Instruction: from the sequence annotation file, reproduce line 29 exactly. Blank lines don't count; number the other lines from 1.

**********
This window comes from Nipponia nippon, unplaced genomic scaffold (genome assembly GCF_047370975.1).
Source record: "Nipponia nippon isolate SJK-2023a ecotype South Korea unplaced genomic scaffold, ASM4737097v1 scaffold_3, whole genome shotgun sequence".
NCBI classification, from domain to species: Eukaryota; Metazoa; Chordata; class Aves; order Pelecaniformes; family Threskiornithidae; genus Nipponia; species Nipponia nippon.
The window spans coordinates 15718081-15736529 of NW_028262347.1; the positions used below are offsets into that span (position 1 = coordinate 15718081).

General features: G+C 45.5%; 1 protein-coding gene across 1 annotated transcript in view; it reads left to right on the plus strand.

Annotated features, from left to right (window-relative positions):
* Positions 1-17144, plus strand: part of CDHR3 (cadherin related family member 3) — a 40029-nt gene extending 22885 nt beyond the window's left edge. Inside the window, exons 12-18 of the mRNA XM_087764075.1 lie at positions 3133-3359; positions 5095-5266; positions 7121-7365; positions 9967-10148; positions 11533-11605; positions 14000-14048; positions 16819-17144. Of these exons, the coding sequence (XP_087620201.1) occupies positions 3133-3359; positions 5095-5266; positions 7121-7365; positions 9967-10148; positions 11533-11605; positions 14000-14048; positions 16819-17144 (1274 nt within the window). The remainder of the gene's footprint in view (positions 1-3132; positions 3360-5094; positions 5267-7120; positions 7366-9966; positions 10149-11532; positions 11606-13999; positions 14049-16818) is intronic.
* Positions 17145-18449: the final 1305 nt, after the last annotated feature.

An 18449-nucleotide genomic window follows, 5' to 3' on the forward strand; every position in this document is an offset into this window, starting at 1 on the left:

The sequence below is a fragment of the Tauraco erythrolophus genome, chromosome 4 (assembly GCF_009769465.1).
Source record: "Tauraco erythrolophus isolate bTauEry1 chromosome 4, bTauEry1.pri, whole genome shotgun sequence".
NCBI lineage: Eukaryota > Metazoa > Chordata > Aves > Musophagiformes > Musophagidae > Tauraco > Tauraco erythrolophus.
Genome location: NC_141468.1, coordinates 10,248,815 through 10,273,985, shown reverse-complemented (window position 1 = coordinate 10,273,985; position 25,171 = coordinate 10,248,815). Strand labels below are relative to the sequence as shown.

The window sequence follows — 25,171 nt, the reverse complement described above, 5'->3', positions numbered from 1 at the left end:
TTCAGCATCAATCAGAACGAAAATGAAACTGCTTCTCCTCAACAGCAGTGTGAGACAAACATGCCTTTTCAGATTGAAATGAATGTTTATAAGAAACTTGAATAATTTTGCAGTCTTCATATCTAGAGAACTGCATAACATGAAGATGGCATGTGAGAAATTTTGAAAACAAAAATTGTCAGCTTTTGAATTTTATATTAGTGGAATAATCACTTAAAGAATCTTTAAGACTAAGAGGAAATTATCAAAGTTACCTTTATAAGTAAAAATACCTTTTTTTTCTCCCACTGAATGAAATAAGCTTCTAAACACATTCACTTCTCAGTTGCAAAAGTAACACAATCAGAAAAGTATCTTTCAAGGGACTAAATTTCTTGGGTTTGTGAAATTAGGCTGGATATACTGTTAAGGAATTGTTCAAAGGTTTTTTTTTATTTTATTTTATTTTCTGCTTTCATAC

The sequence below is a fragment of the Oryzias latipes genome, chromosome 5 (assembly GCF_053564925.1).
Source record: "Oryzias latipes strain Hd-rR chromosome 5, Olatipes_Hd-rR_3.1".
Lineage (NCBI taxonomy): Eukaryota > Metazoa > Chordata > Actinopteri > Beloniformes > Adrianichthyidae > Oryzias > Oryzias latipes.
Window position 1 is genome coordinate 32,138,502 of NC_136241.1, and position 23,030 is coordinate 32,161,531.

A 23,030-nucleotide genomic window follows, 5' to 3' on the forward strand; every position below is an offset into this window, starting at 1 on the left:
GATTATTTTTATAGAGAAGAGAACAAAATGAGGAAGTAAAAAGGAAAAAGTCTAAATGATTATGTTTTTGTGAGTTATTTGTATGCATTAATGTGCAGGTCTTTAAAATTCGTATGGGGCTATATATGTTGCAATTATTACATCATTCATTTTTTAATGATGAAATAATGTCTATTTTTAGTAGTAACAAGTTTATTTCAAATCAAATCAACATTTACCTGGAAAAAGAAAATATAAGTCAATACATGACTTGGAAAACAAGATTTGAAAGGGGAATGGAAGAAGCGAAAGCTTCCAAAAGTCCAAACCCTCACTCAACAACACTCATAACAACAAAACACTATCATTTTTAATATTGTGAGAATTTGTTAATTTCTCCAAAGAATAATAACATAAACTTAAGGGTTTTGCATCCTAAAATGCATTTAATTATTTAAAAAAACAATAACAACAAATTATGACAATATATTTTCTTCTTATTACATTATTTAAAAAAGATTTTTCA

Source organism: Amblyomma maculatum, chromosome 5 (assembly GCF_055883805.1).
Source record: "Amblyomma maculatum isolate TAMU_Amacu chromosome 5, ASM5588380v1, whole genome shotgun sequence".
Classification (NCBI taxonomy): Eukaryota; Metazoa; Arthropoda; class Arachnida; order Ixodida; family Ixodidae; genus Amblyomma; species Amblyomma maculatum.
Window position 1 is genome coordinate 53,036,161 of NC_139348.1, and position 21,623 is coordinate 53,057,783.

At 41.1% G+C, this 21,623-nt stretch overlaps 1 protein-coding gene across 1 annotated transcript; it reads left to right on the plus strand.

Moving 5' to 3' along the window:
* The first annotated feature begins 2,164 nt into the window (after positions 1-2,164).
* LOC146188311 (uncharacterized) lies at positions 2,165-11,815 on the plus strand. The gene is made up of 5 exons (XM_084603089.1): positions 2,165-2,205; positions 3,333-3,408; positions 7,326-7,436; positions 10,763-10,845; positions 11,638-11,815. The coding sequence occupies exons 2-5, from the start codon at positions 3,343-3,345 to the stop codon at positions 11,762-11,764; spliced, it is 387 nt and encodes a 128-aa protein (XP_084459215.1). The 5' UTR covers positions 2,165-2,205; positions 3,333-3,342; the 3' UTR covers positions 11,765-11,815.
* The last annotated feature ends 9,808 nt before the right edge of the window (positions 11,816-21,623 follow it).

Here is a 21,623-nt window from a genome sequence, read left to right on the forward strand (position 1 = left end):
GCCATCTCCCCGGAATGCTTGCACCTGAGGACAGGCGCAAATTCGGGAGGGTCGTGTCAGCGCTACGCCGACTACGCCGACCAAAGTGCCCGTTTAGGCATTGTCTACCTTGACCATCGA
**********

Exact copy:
* LOC146188311 (uncharacterized) lies at positions 2,165-11,815 on the plus strand. The gene is made up of 5 exons (XM_084603089.1): positions 2,165-2,205; positions 3,333-3,408; positions 7,326-7,436; positions 10,763-10,845; positions 11,638-11,815. The coding sequence occupies exons 2-5, from the start codon at positions 3,343-3,345 to the stop codon at positions 11,762-11,764; spliced, it is 387 nt and encodes a 128-aa protein (XP_084459215.1). The 5' UTR covers positions 2,165-2,205; positions 3,333-3,342; the 3' UTR covers positions 11,765-11,815.